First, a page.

News National The masks Australians should be wary of to stop coronavirus spread
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The masks Australians should be wary of to stop coronavirus spread

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As of now, Victorians cannot leave their homes without wearing a mask.

Unless they want to cop a $200 fine. Or have an exemption.

Premier Daniel Andrews says masks or face coverings will be mandatory for people who leave their homes for the four legal reasons in metropolitan Melbourne and in the Mitchell Shire from 11.59pm on Wednesday, but there are some masks that are better than others.

The N95 masks, which protect against at least 95 per cent of very small particles, have become the gold standard for mask protection.

But the valve variant is under scrutiny for everyday use.

A N95 respiratory mask with an air filtering valve. Photo: Getty

These masks have a one-way valve allowing exhaled air to pass through a small round or square filter disc attached to the front.

Valve masks have several benefits.

In addition to protecting the wearer if fitted correctly, they allow easier exhalation than traditional masks, prevent humidity and reduce uncomfortable heat and carbon dioxide buildup inside the mask.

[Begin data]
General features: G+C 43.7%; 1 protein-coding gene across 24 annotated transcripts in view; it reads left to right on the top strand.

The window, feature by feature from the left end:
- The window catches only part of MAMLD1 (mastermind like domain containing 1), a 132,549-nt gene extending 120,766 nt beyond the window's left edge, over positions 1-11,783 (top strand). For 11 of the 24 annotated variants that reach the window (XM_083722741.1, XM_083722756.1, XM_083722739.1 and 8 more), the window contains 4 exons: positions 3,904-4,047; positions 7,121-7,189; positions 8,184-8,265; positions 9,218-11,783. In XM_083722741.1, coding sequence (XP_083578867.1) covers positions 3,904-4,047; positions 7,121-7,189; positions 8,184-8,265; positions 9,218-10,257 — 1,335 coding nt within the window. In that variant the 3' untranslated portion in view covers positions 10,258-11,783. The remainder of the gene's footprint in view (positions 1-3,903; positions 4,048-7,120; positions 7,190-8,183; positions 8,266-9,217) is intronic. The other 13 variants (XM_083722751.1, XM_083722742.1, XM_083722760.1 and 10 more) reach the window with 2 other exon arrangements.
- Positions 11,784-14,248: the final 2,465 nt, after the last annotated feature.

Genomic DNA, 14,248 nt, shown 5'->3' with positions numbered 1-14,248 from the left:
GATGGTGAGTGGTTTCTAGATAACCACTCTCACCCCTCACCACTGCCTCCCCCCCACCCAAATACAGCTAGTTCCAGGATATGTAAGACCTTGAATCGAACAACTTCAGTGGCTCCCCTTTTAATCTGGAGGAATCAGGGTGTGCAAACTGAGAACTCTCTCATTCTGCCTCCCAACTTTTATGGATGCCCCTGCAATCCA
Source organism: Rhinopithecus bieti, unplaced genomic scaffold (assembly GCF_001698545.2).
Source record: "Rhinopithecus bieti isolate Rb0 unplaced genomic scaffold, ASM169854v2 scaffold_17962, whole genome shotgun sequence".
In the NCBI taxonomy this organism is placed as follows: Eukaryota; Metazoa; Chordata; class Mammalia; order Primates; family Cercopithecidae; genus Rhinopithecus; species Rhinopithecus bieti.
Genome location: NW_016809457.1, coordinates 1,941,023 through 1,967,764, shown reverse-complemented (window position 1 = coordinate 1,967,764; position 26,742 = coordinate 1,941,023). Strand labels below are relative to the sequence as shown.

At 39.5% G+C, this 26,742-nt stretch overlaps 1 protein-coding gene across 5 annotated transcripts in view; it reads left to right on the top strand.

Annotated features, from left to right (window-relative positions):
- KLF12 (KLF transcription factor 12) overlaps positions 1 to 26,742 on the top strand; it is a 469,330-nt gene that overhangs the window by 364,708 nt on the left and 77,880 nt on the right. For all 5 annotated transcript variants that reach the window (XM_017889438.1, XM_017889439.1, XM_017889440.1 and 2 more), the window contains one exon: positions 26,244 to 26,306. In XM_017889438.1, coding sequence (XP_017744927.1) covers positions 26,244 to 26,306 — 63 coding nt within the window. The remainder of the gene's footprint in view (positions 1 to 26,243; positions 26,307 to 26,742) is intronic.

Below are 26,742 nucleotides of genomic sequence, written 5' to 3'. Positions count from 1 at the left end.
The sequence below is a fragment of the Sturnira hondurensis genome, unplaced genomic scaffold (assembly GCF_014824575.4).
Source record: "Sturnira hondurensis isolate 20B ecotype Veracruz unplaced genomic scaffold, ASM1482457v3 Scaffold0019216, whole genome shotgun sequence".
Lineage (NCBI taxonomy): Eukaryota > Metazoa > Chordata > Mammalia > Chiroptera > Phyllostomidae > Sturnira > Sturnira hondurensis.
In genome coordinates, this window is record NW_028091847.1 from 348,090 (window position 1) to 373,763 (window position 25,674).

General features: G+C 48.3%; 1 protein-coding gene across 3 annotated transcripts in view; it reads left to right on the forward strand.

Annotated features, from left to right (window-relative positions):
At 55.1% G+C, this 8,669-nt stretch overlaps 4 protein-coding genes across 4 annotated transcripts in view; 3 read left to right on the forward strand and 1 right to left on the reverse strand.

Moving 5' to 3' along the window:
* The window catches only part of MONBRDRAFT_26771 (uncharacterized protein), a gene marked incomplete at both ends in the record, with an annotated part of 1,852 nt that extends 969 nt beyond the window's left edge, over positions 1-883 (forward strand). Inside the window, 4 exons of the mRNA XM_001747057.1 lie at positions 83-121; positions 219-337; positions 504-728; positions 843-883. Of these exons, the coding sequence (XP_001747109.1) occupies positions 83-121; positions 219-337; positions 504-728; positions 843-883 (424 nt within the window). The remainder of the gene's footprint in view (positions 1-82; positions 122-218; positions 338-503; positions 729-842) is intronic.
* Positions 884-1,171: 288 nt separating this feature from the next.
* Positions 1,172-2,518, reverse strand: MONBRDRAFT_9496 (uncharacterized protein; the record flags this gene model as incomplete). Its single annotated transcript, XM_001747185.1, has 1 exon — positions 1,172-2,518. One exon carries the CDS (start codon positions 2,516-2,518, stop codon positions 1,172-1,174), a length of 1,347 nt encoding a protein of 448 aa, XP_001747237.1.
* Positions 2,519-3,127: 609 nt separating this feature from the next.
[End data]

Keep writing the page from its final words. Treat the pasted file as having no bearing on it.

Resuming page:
Even though valve masks adequately protect the wearer, they fall short because of the valve design that only filters air breathed in, but not breathed out.

“What we’re worried about, especially when people cough, is that it’s more likely to cause a spread,” Mayo Clinic nurse manager Paul Albrecht said to News8000.

“It’s forcing and jetting (particles) out through the openings, so it might actually be pushing it a little further than it would typically.”

Victoria has mandated the use of masks, but the NSW government won’t implement similar rules despite the growing COVID-19 caseload.

“What NSW Health and myself are worried about most at this moment in time is what people are doing when they’re entering hospitality venues … You can’t wear a mask when you’re having a meal,” Ms Berejiklian told 2GB radio.

“That’s where the biggest risk is at the moment, indoor events.”

In Queensland, Australia’s peak medical body says Queenslanders should consider wearing face masks in public even though the state’s rate of COVID-19 infection is almost at a standstill.

There are just three active cases across the state, with one new positive test on Wednesday that was acquired overseas.

Australian Medical Association vice president Dr Chris Zappala said there was strong evidence masks could reduce community transmission, and that early adoption of the accessories could prevent Queensland from fresh outbreaks like those seen in Victoria and NSW.

“We must remain vigilant and regard this virus, even in Queensland, where we’ve only got a couple of active cases, as poised and ready to infect us,” he told ABC radio on Wednesday.